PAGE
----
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The Shadow of the Good

Moral theory focuses on the good, moral philosophers dream of a world bereft of evils, is such a world possible?

Overwhelmingly and quite understandably, the focus of moral theory has been on the good and, in our more idealistic moments, moral philosophers, but not only them, dream of a world bereft of evils, particularly moral evils. But is such a world possible? I will argue not only that, as a matter of brute contingent fact, a perfectly good world could not exist, but also that such a world is not even a logical possibility. Without evil goodness could not arise. The intuition guiding this inquiry is that being good is largely a matter of combating evil. Evil, not merely its possibility, one could say, is the excuse for being good. And the amount and variety of expressions of goodness is roughly proportional to the amount and variety of experiences of evil.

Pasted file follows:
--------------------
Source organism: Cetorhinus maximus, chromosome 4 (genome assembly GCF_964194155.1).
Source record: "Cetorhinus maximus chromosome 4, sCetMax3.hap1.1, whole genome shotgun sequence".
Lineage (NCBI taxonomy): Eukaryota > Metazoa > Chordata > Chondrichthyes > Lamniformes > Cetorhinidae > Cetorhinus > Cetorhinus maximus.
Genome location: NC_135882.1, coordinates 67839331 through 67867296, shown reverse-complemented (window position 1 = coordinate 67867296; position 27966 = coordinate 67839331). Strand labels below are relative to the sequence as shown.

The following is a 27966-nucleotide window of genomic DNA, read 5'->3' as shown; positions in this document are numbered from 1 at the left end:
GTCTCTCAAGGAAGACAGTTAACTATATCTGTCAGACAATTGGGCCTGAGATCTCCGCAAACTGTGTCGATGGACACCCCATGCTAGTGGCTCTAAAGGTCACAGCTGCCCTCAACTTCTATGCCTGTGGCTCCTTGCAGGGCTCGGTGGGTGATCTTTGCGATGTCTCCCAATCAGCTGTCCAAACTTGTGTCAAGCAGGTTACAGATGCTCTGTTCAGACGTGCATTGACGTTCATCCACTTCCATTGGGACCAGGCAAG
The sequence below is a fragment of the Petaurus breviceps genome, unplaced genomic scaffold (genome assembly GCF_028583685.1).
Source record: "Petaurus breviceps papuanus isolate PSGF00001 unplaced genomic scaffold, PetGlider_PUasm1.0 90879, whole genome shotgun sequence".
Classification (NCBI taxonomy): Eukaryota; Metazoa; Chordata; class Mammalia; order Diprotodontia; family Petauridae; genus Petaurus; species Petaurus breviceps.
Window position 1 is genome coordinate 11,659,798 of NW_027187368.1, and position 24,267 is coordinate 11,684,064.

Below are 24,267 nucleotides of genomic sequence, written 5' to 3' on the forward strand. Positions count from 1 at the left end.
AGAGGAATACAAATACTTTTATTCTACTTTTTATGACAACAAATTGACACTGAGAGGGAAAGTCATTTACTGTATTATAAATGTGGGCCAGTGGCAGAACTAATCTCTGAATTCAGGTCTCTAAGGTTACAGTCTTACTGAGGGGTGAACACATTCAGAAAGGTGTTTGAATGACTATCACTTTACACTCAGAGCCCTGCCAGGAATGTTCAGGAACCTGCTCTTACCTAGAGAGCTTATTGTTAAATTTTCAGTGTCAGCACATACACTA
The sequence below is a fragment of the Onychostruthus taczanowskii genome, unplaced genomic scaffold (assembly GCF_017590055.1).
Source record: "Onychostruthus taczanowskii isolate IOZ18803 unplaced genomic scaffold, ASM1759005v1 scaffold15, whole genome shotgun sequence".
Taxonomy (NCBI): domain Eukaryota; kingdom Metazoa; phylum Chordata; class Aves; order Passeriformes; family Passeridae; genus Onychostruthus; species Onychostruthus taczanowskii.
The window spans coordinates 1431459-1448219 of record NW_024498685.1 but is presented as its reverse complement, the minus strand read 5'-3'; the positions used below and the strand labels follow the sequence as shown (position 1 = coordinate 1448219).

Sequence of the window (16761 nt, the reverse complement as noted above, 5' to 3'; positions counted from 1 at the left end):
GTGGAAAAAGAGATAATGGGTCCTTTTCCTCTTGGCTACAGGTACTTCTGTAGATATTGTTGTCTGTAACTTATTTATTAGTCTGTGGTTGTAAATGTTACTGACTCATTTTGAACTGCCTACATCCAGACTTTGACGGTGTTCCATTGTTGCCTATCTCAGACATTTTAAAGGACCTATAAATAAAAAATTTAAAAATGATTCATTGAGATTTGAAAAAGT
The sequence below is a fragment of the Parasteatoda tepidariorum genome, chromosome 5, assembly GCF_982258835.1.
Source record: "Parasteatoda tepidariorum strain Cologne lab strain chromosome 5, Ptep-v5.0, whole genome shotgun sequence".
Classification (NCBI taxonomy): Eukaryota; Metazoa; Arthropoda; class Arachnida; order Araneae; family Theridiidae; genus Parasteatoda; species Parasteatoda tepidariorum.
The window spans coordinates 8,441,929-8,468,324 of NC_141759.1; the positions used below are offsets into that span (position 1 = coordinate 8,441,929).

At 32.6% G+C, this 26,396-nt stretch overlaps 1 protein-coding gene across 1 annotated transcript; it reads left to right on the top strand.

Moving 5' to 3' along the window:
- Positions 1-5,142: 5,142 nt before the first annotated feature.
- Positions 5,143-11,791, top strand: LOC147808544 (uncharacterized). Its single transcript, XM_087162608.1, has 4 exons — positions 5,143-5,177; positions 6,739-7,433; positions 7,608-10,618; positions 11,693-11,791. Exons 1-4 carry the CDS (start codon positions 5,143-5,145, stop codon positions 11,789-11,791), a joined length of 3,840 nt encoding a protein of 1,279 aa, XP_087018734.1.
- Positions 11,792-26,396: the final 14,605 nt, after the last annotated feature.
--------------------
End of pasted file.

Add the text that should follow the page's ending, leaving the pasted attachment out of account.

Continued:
The notion of agent-caused evil is not the traditional dualistic notion where evil is understood as an independent demonic force from without. Rather, the idea is that the roots of evil are shared with the roots of goodness. We are good because we are capable of evil. Moreover, in order to be good one must struggle against temptation, against the ever-present risk of the sorts of psychological distortions responsible for the advent of evil; psychological distortions caused by actual evils, moral and otherwise. So, I will determine the common psychological mechanisms responsible for both evil and goodness, thus showing to what extent evil is the shadow of the good.


Dr Pedro Tabensky | talks | www


Date and Time:

25 April 2005 at 5:30 pm


2 hours



Centre for the Study of Global Ethics
University of Birmingham
B15 2TT
0121 414 8447

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